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Scholarship on ethnicity in modern Latin America has traditionally understood the region’s various societies as fusions of people of European, indigenous, and/or African descent. These are often deployed as stable categories, with European or “white” as a monolith against which studies of indigeneity or blackness are set. The role of post-independence immigration from eastern and western Europe—as well as from Asia, Africa, and Latin-American countries—in constructing the national ethnic landscape remains understudied. The contributors of this volume focus their attention on Jewish, Arab, non-Latin European, Asian, and Latin American immigrants and their experiences in their “new” homes. Rejecting exceptionalist and homogenizing tendencies within immigration history, contributors advocate instead an approach that emphasizes the locally- and nationally-embedded nature of ethnic identification.
A History of Cerebral Anthropology
Since the second half of the eighteenth century, generations of scientists persisted in studying the relationships between the volume, weight or shape of the human brain and the degree of ‘intelligence’. In Pogliano’s book, the thread of time drives the narrative up to the mid-twentieth century. It investigates the duration and changes of a game that was intrinsically political, although having to do with bones and nervous matter. Races made its main object, during a long period when Western culture believed the human species to be naturally partitioned into a number of discrete types, with their innate and hereditary traits. Never leading to irrefutable achievements, the polycentric (as well as visual) enterprise herein described is full of growing tensions, doubts, and disillusionment.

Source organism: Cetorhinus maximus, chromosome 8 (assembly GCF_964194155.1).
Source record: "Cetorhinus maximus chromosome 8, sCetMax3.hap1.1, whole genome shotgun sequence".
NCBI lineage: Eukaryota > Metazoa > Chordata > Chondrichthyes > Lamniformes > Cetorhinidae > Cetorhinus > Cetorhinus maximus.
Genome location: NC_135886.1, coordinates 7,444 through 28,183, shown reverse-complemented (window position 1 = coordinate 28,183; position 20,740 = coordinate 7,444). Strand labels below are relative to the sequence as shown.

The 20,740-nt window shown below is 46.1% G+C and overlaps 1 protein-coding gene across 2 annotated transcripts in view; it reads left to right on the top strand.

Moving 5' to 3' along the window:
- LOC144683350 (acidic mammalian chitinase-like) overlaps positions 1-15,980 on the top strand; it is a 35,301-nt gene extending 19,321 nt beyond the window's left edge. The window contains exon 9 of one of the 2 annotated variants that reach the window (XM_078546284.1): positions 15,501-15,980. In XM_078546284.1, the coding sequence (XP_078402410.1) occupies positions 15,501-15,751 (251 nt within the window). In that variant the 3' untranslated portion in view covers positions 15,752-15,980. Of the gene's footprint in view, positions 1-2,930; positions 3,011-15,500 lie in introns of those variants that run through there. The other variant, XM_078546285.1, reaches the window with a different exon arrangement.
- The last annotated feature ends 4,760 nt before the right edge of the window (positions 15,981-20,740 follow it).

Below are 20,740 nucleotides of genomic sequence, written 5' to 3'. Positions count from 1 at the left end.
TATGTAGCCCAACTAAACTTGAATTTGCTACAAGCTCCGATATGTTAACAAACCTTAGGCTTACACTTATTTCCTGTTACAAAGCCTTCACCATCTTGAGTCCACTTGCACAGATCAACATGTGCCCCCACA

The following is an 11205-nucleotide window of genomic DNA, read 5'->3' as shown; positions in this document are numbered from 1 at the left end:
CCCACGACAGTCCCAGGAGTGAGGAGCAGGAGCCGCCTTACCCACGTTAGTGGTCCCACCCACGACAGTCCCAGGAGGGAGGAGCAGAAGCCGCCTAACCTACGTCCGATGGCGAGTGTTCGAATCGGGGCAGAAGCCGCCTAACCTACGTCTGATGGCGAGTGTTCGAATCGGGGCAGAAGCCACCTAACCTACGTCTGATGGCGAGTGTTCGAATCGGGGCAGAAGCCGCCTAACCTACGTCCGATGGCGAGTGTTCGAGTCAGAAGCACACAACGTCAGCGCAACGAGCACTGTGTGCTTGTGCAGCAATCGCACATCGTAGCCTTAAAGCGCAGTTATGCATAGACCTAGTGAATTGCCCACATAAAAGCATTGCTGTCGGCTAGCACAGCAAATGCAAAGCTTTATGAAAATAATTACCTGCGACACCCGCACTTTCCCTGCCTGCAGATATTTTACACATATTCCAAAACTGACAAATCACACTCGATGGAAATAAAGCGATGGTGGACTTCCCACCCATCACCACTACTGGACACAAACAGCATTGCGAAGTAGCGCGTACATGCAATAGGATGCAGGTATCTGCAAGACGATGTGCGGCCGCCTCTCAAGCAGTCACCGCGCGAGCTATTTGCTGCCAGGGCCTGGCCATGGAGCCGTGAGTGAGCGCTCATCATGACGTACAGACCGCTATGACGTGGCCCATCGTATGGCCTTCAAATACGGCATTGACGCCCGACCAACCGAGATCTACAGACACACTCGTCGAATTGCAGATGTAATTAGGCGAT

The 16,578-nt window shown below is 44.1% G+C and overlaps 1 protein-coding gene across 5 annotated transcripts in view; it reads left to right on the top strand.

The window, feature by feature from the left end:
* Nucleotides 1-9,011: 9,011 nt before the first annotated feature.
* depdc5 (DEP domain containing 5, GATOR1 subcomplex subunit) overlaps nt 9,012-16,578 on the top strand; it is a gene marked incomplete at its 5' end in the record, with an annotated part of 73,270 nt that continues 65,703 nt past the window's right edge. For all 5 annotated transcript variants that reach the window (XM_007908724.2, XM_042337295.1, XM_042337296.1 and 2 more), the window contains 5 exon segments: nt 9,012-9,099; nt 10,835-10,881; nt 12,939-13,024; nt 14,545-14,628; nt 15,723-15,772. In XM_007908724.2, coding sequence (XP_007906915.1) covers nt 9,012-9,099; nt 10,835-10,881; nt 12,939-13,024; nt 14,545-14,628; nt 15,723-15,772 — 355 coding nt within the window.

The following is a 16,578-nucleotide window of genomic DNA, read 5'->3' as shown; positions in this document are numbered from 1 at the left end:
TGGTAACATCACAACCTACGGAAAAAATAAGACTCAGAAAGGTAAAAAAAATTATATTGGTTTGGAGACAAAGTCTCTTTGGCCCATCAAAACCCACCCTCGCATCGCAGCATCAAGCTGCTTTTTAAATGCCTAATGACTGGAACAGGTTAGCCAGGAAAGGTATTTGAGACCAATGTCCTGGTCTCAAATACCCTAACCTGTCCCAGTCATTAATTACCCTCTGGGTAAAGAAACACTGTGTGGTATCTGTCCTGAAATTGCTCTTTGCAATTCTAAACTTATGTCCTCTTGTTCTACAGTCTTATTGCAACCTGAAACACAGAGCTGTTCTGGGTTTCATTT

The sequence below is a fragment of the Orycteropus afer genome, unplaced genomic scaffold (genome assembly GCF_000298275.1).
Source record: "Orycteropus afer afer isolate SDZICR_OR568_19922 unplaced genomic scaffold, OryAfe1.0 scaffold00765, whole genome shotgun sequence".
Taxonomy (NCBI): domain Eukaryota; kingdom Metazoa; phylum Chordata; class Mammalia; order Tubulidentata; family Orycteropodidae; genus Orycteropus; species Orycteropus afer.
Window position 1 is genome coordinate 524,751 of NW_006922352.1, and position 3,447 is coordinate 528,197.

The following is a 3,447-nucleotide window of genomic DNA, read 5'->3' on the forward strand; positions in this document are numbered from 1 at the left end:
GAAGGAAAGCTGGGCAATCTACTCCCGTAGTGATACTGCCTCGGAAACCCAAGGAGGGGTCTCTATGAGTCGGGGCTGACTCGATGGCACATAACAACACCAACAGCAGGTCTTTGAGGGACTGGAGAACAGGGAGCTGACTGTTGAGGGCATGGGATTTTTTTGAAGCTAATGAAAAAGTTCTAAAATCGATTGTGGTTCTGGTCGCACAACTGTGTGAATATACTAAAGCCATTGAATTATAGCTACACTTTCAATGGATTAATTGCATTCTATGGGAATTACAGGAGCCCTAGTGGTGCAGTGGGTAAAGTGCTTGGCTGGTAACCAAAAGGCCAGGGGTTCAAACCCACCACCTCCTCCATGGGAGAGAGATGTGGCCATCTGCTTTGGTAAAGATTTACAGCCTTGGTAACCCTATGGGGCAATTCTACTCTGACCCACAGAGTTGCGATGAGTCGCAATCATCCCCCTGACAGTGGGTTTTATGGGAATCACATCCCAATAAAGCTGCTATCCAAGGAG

This book analyzes Jewish society in Roman Palestine in the time of the Mishnah (70–250 CE) in a systematic way, carefully delineating the various economic groups living therein, from the destitute, to the poor, to the middling, to the rich, and to the superrich. It gleans the various socioeconomic strata from the terminology employed by contemporary literary sources via contextual, philological, and historical-critical analysis. It also takes a multidisciplinary approach to analyze and interpret relevant archeological and inscriptional evidence as well as numerous legal sources.
The research presented herein shows that various expressions in the sources have latent meanings that indicate socioeconomic status. “Rich,” for example, does not necessarily refer to the elite, and “poor” does not necessarily refer to the destitute. Jewish society consisted of groups on a continuum from extremely poor to extremely rich, and the various middling groups played a more important role in the economy than has hitherto been thought.
In: Social Stratification of the Jewish Population of Roman Palestine in the Period of the Mishnah, 70–250 CE
In: Social Stratification of the Jewish Population of Roman Palestine in the Period of the Mishnah, 70–250 CE
In: Social Stratification of the Jewish Population of Roman Palestine in the Period of the Mishnah, 70–250 CE
In: Social Stratification of the Jewish Population of Roman Palestine in the Period of the Mishnah, 70–250 CE
In: Social Stratification of the Jewish Population of Roman Palestine in the Period of the Mishnah, 70–250 CE